Staff surveys tell more than patient surveys
Fam Pract Manag. 1998 Sep;5(8):10.
To the Editor:
In “Using Qualitative Self-Evaluation in Rating Physician Performance” (May 1998), the author emphasized the importance of performing patient surveys but not staff surveys to evaluate physician performance. I would argue that staff surveys are critical to any physician evaluation and that patient surveys of satisfaction with their physician are not only over-rated but probably useless.
In lay studies that have asked individuals to assign approval ratings to different professions, physicians in general have been rated lower than one would have expected. The interesting thing, though, is that individuals tend to exclude their own physicians from the low rankings.
In patient surveys that I have done, I have found this to hold true. Physician approval ratings fluctuate within a very narrow range. I attribute this to a “trust” factor. After patients have made the decision to commit their care to an individual physician, they place their trust in that physician. Because of this commitment of trust, patients will generally rate the physician in a reasonably consistent and favorable way. If patients cannot place their trust in the physician, they tend not to be patients of that physician.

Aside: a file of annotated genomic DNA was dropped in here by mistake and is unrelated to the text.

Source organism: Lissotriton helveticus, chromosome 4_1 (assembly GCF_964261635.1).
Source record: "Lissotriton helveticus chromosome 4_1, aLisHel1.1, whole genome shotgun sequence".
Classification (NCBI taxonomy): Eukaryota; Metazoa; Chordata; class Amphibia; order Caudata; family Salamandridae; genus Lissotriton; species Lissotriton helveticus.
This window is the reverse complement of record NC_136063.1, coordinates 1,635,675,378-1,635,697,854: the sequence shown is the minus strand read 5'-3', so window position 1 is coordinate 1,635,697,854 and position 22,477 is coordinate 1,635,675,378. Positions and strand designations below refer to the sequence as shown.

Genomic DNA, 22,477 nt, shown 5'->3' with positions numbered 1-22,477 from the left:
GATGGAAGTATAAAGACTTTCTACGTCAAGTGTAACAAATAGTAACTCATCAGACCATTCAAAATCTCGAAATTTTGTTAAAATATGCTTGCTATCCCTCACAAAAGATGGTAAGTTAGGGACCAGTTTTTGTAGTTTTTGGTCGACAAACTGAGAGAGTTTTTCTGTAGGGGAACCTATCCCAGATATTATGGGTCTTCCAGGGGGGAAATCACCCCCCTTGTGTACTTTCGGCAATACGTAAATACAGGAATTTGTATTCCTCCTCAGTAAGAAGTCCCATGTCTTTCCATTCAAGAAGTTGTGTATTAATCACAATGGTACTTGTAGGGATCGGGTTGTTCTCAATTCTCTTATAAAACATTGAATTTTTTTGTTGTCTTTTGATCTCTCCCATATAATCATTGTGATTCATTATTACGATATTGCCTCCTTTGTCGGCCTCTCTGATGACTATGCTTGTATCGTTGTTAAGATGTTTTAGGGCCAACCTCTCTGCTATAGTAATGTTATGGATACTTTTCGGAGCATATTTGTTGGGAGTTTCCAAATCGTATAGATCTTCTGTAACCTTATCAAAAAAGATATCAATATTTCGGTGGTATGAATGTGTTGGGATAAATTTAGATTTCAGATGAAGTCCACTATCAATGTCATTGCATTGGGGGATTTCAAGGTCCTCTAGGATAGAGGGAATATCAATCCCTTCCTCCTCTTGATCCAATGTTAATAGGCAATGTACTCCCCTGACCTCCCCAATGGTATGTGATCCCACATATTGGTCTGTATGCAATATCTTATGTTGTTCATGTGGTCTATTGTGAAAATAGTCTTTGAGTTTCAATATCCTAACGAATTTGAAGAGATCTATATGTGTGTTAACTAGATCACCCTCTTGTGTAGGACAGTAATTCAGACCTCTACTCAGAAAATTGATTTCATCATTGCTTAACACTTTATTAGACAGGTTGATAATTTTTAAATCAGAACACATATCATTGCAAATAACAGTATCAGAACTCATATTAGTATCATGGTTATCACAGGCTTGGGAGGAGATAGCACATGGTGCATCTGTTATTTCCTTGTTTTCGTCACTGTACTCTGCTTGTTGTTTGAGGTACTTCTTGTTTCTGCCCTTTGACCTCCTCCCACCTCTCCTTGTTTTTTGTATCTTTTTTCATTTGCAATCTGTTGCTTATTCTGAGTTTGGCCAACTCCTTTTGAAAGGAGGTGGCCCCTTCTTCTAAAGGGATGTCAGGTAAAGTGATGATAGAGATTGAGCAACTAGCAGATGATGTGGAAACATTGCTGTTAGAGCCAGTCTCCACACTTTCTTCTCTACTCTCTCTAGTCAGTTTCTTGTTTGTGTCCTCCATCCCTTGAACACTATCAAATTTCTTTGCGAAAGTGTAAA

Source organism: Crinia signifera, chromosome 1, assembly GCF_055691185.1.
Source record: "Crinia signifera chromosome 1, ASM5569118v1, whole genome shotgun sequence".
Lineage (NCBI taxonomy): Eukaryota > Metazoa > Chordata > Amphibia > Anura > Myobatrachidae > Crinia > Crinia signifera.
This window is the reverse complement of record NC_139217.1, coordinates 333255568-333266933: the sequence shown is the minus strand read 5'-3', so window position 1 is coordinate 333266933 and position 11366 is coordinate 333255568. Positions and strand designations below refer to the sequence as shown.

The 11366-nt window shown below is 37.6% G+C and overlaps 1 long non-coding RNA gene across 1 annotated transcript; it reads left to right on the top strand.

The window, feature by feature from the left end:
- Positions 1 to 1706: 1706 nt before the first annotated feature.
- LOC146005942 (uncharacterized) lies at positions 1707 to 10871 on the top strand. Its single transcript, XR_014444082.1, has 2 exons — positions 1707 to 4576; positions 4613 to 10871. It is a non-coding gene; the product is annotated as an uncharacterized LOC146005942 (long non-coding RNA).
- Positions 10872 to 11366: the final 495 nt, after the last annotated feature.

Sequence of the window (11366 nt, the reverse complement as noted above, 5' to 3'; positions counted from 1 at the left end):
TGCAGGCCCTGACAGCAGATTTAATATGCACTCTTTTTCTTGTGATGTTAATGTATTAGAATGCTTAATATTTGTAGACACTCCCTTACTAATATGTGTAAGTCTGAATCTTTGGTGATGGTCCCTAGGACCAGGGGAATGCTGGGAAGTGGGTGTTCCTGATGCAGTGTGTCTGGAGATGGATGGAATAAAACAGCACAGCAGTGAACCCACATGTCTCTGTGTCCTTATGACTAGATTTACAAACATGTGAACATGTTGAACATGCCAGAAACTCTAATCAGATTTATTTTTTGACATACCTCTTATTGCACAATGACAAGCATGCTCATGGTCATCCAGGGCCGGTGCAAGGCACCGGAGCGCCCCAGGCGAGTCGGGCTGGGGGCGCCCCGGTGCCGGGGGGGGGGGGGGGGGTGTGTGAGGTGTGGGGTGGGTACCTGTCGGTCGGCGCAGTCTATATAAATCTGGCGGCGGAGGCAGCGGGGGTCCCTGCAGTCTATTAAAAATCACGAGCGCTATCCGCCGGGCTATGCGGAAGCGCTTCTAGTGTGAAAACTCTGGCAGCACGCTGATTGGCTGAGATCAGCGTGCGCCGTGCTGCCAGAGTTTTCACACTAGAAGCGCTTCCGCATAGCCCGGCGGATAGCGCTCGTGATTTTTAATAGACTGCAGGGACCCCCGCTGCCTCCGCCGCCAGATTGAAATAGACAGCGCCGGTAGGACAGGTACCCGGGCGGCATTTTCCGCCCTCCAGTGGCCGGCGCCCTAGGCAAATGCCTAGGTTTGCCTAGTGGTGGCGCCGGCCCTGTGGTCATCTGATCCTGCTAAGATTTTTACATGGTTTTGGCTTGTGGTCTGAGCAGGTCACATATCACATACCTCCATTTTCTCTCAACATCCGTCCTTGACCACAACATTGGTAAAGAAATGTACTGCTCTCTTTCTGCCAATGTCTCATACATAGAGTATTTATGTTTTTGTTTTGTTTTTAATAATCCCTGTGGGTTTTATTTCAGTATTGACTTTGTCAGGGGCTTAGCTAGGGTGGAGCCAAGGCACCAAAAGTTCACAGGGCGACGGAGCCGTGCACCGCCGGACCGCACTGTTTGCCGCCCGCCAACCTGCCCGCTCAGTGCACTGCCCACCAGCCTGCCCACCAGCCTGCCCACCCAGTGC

Staff members, on the other hand, are much more objective on the strengths and weaknesses of the physicians they work with. They have had a chance to see us interact with many patients on many levels, and they are affected by our idiosyncrasies, and our egos. Staff satisfaction is essential to the success of any practice. As much as we might hate to admit it, staff members make generally good assessments on the quality and consistency of our practice.
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